One Hoe Street Gallery, a new exhibition space launched by Waltham Forest Council, is pleased to announce its inaugural exhibition, DANAD Design: 1958-1962.
The exhibition presents a selection of the most important works from the recently rediscovered archives of DANAD Design, a collective of painters, designers and architects who blurred the traditional boundaries between fine art, craft and design in the late 1950s and early 1960s.
DANAD’s origins are in the dilapidated splendour of Marden Hill, a Georgian country house in Hertfordshire that in the late 1950s was home to a community of countercultural creatives; Sylvia Plath, Ted Hughes, Jimi Hendrix, Ossie Clarke, Ken Russell and many more who passed through its doors. It was here in 1958 that textile designer Barry Daniels (DAN) and illustrator Tom Adams (AD) set up the collective, joined by artists Robin Denny and Bernard Cohen, graphic designer Edward Wright, architects Peter Adams and Colin Huntley and, most famously, Peter Blake.
Fusing their art school training – all the members were graduates of the Slade or Royal College of Art - with a fascination for popular culture and a keen commercial sense, DANAD’s paintings, prints, textiles and furniture challenged the distinction between fine and decorative art, between the gallery and the home.
Inspired by previous generations of artist communities - from William Morris and his circle to Walter Gropius and the Bauhaus – the DANAD artists formed a tight unit, exchanging ideas, inspiration and techniques.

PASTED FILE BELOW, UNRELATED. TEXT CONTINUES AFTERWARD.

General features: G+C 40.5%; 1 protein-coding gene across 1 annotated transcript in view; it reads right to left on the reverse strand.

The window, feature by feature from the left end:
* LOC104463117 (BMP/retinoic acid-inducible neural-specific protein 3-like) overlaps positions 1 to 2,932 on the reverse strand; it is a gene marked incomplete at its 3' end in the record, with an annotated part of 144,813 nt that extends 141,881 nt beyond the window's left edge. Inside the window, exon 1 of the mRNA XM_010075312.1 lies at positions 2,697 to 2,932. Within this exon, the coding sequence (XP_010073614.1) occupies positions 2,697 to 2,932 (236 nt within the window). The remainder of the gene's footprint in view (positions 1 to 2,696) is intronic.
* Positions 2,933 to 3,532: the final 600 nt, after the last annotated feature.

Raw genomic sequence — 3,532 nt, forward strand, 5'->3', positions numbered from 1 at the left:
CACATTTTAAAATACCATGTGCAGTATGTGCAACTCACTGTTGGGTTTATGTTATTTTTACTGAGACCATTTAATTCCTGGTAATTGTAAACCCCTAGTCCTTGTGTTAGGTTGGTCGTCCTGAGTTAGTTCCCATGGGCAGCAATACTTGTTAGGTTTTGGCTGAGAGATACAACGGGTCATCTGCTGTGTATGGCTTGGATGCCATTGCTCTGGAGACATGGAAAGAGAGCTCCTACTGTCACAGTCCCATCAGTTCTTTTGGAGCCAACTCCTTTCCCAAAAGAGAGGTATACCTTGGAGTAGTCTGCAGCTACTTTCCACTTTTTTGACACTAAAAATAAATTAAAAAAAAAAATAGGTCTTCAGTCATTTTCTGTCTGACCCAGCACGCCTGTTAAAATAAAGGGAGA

At the forefront of the burgeoning Pop Art movement, DANAD created a powerful brand that was soon being sold at Liberty, Heals and Harrods and receiving breathless coverage in Vogue. DANAD’s artistic ambition was not matched by its business acumen, however, and the collective folded in 1952.
Despite its short lifespan, DANAD exerted a lasting influence on British design and led to successful careers for its former members, most notably Bernard Cohen, one of the leading British abstract artists of his time, and Peter Blake, Britain’s best-known pop artist.
The bulk of works in the exhibition were discovered five years ago in the basement of Marden Hill by Barry Daniels’s son, Mark. Presented together for the first time in more than 50 years, these works reveal the extraordinary breadth of DANAD’s vision – and its pioneering role in developing the Pop Art aesthetic.
Louise Fitton, Head of Museum, Gallery and Archive at Waltham Forest Council, said: “We’re thrilled to launch One Hoe Street Gallery with the revolutionary work of DANAD Design. DANAD’s seminal role in the story of British design has all too often been overlooked – we hope to change that by showcasing some of its most bold and brilliant work, much of which has only recently been rediscovered. As London’s first Borough of Culture, Waltham Forest saw an incredible amount of cultural growth in 2019. One Hoe Street Gallery is a way of harnessing that energy, ensuring Waltham Forest is home to compelling and ambitious exhibitions for years to come.”